Exposure to Sexual Lyrics and Sexual Experience Among Urban Adolescents

     The paper reviews the article “Exposure to Sexual Lyrics and Sexual Experience Among Urban Adolescents”, where the authors analyze how the popular music exerts influence upon the urban teenagers.

Brief summary of the target paper

The purpose of the target paper is to track the independent association of exposure to lyrics describing degrading sex in a cohort of the urban teenagers and their sexual behavior.

The authors assume that the interest to lyrics describing degrading sex prepossess teenagers to begin their sexual activity. The authors appeal to socio-cognitive theory observing social models, media sources in particular. Most of the students listen to radio or players every day, the majority of them listen to the music players in their bedrooms.

The authors predict that these teenagers, preferring lyrics describing degrading sex, are more sexually active relatively to their peers who prefer lyrics describing nondegrading sex and sexual outcomes.

The researchers asked 711 ninth-grade students at three urban high schools to complete their surveys. Students introduced their favorite artists and indicated how long they are listening to music (hours per day). The authors scrutinized the lyrics of the top popular songs and found that three quarters of them contain the descriptions of degrading sex.

They proved that students who prefer songs describing degrading sex were more sexually active (more than twice as likely to have had sexual intercourse, and those who had not had sexual intercourse were nearly twice as likely to have progressed along a noncoital sexual continuum).  Thus, the authors showed the direct relation of the interest to degraded sex theme in popular songs and early sexual activity. This association can have the practical importance for the sexual educators to understand better the picture of sexual perception among the urban teenagers and to improve the level of their sexual knowledge.

The impact of popular music to behavioral model of teenagers is irrefutable, though it can not be studied separately from other social and biological factors.


In their discussion authors say that the exposure to lyrics describing degrading sex is one of the strongest associations with sexual activity.  I find this conclusion justified compared with the exposure to lyrics describing non-degrading sex. The descriptive analysis shows the meaning of parenting type, race and other secondary characteristics. I think the practical importance of the work could increase if the influence on song lyrics can be examined adjusting to some other factors.

1)  Social factors.

It is very important to understand how adolescents make decisions to begin their sexual activities. Young sexual activity itself is not as dangerous as the spread of sexually transmitted infections and adolescence pregnancy. The age of the first pregnancy could depend on four factors:  presence of a family member with a drinking problem, early punishment with a belt or other object by a family member, first drinking experience and first wanted sexual experience. (Adolescence, 1999). I propose to sort out the poll results adjusted to the family specifics. Researchers could ask students if one or more members of their family have drinking problem, if there was the case of family violence, and so on. This adjustment could help the researchers to divide the impact of the family factor more distinctly.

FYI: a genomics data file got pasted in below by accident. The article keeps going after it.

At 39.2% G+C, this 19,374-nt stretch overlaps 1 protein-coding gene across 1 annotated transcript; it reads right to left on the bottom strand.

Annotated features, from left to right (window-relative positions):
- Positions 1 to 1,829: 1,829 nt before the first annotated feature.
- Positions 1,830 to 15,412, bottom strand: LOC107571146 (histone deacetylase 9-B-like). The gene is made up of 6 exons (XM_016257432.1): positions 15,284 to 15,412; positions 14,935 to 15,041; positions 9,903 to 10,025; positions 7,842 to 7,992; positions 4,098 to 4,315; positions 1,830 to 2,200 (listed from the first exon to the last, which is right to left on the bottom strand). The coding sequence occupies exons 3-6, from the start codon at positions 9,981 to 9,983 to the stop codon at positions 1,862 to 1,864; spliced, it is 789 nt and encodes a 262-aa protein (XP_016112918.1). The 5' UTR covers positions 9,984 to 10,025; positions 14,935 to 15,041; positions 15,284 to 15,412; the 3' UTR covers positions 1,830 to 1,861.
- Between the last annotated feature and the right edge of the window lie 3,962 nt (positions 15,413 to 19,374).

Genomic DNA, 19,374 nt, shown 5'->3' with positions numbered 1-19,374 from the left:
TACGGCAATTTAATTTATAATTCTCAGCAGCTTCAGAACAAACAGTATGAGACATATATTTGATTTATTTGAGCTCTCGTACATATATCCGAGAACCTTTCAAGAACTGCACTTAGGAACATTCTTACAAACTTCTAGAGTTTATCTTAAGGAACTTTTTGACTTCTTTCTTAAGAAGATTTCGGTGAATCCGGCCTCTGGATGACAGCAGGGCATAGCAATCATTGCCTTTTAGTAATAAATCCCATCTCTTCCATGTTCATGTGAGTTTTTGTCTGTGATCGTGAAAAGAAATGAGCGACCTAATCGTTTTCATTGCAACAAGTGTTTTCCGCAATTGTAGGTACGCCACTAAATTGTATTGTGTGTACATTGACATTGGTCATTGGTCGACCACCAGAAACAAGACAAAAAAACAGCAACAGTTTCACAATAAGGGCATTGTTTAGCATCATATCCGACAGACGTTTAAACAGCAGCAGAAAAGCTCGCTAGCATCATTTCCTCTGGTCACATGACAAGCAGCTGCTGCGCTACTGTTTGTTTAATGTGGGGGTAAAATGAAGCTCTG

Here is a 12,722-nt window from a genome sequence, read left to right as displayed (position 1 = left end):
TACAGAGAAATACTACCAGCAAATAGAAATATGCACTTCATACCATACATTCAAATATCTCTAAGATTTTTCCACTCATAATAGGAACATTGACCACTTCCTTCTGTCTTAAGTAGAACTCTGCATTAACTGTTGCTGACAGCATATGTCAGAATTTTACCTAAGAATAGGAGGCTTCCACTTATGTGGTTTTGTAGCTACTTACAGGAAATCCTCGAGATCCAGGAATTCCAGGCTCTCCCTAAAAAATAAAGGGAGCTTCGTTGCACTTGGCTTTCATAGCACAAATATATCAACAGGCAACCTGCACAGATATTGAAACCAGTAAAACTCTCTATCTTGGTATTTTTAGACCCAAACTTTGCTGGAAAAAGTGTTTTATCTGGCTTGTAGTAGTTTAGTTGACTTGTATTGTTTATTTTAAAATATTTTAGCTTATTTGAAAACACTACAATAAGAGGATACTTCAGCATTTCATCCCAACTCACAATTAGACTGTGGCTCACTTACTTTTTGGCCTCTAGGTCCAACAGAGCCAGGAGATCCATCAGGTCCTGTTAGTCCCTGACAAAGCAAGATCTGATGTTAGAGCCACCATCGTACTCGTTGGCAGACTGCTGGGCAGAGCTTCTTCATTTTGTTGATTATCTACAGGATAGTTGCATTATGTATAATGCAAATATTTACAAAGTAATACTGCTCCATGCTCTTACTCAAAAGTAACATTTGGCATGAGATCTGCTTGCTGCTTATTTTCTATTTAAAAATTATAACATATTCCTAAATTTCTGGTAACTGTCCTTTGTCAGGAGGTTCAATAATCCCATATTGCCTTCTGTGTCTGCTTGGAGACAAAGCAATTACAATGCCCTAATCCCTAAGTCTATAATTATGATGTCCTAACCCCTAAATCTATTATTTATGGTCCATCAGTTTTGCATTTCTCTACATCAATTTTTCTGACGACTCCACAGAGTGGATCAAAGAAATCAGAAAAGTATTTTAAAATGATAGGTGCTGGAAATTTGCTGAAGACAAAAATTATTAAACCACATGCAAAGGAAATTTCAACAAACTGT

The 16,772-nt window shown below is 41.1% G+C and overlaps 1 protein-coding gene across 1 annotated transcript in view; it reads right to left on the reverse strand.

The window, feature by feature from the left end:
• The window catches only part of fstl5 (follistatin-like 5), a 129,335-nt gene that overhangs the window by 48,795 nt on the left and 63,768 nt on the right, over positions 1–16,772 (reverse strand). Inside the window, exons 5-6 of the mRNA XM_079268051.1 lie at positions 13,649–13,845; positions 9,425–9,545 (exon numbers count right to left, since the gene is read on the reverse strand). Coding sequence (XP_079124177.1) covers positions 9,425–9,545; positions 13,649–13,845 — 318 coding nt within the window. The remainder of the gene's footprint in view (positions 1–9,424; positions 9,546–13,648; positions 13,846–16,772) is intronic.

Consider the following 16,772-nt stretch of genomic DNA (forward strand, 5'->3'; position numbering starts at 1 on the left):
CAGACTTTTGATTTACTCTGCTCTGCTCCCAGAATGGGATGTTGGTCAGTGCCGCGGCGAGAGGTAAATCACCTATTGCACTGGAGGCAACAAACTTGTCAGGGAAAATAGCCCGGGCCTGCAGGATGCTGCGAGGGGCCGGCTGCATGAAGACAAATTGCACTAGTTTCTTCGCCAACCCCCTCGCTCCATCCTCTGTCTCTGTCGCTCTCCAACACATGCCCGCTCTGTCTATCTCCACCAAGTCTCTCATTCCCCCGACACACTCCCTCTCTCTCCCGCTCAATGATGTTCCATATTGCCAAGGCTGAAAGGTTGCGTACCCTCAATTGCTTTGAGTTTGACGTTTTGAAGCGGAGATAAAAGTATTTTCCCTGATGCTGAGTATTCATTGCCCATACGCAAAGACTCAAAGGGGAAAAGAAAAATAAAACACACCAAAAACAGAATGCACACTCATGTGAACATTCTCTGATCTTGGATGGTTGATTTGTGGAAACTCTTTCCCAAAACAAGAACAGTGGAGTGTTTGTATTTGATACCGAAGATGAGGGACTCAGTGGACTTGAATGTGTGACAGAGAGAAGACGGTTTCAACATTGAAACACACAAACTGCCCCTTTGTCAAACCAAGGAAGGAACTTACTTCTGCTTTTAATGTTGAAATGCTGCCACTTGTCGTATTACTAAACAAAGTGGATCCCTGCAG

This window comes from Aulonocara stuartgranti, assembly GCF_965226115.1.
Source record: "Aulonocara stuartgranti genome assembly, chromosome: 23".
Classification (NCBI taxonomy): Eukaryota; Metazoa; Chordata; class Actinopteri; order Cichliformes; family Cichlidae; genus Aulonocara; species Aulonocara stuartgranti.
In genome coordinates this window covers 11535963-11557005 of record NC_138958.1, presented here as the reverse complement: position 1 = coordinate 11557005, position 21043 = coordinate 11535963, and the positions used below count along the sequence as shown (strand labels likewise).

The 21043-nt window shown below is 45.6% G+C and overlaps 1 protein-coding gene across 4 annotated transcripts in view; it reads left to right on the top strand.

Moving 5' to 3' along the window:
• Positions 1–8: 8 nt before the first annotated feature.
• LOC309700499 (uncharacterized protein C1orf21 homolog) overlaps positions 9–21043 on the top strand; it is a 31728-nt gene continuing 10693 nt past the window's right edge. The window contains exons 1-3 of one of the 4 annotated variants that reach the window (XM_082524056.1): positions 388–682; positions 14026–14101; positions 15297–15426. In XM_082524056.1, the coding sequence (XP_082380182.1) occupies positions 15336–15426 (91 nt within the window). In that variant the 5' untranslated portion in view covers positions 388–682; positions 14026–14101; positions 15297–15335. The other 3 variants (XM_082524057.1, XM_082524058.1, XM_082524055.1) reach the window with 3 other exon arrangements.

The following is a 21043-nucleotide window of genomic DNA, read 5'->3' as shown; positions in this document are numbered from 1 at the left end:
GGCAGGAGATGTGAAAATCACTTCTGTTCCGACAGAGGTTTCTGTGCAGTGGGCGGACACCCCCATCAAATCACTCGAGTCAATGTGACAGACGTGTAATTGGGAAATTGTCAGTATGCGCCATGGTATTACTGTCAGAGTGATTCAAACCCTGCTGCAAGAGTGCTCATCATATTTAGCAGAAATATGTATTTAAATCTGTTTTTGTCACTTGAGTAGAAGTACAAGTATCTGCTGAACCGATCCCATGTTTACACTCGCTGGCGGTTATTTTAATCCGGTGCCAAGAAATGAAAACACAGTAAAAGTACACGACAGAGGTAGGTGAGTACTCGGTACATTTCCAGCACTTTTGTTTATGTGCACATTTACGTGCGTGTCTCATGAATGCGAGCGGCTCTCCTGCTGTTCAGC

Biological factors.

The environment matters are not among the single ones some researchers consider being biological factors: genes and heredity are the reason of early sexual life beginning. It is important to note that some researchers affirm that the race is very important for the early sexuality. “Black teens appear more influenced by perception of their parents’ expectations and their friends’ sexual behavior than by what they see and hear in the media.”Â  (Pediatrics, 2007) I find the division of the results adjusted to the race very reasonable.

3) Other media influence.

In their discussion authors say that music has more influence than other media. However, movies and TV still remain important for the society. The advertising has a serious impact on the modern people world-view, meantime a lot of ads address to human sexuality. For example, the authors of the target paper cite the lyrics of popular song as degraded sex description:

“I melt in your mouth girl, not in your hand”.

This metaphor for oral sex was borrowed by popular artist “50 cents”Â from the M&M chocolate’s advertising slogan. I find that TV programs usually portray higher levels of sexuality that exists in reality.  Watching TV teens could believe that this situation is real and go to early sex. That is why the authors could ask the students about their favorite TV programs too and do not analyze the exposure of song lyrics solely.

4) Consequence not the reason.

At last, authors admit in their discussion that the sexual lyrics in popular songs don’t stimulate teenagers for sexual experiments.  Sexual active teenagers can find and purchase songs focused on sex. They prefer simple and even rude words to feel elder and to upgrade their self-rating. Thus, the exposure to lyrics describing degrading sex could be the consequence not the reason. I propose to ask students when they started listening to their favorite music and when they had the sexual experience to clarify this issue.

It is obvious that the association exists between lyrics describing degraded sex in popular songs and teenagers early sexual experience. However it is necessary to include in the analysis some more factors to understand the lyrics influence more clearly and so to increase the practical meaning of the research.

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